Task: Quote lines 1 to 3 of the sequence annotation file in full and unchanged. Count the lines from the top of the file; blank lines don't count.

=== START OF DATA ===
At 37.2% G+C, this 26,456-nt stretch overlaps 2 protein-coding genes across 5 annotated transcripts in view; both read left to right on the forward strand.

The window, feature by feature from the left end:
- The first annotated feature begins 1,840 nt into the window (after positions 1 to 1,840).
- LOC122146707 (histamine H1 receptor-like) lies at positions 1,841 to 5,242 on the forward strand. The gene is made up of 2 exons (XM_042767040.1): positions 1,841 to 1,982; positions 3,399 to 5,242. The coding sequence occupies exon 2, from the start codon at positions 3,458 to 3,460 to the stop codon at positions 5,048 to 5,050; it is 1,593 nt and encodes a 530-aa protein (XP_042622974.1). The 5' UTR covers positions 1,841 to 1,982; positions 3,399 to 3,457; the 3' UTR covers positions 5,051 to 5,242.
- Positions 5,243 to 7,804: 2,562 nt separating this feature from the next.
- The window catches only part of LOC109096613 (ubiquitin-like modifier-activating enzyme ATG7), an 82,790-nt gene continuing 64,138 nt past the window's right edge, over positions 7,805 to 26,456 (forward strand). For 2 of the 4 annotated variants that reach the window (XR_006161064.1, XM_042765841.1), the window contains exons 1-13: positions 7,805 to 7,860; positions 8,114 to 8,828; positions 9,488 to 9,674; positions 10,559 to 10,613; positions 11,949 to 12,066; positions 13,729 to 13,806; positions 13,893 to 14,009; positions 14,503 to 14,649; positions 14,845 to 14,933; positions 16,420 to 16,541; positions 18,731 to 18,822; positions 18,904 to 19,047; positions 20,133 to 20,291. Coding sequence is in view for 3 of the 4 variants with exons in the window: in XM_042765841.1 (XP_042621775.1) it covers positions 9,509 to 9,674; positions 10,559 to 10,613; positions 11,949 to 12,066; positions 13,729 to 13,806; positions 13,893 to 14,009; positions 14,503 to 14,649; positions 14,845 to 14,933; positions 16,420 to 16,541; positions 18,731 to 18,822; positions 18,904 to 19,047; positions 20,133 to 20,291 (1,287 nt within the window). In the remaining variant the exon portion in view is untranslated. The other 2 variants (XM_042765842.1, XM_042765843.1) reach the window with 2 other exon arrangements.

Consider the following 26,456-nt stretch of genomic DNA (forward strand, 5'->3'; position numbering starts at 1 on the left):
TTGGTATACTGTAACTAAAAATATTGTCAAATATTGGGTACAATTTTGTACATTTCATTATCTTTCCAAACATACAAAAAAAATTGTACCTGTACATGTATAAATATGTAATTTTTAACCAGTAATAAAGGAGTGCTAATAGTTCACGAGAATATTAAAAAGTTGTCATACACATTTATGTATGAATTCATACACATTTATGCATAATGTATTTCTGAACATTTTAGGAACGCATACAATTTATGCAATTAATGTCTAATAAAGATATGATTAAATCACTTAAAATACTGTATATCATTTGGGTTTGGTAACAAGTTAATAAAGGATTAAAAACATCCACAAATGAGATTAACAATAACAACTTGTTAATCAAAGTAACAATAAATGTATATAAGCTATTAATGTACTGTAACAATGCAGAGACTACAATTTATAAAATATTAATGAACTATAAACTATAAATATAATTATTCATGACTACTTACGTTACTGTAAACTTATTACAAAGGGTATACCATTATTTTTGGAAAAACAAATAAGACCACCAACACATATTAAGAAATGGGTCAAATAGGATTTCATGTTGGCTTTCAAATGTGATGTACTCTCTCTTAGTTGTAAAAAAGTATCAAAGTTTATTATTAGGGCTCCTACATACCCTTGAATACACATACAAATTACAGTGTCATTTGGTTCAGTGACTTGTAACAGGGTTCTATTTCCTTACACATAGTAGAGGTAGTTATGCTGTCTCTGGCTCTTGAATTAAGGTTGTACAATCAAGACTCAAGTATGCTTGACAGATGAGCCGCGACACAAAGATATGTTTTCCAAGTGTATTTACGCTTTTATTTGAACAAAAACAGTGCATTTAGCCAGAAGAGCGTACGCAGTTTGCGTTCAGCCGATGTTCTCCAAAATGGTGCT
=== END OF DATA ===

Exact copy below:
At 37.2% G+C, this 26,456-nt stretch overlaps 2 protein-coding genes across 5 annotated transcripts in view; both read left to right on the forward strand.

The window, feature by feature from the left end:
- The first annotated feature begins 1,840 nt into the window (after positions 1 to 1,840).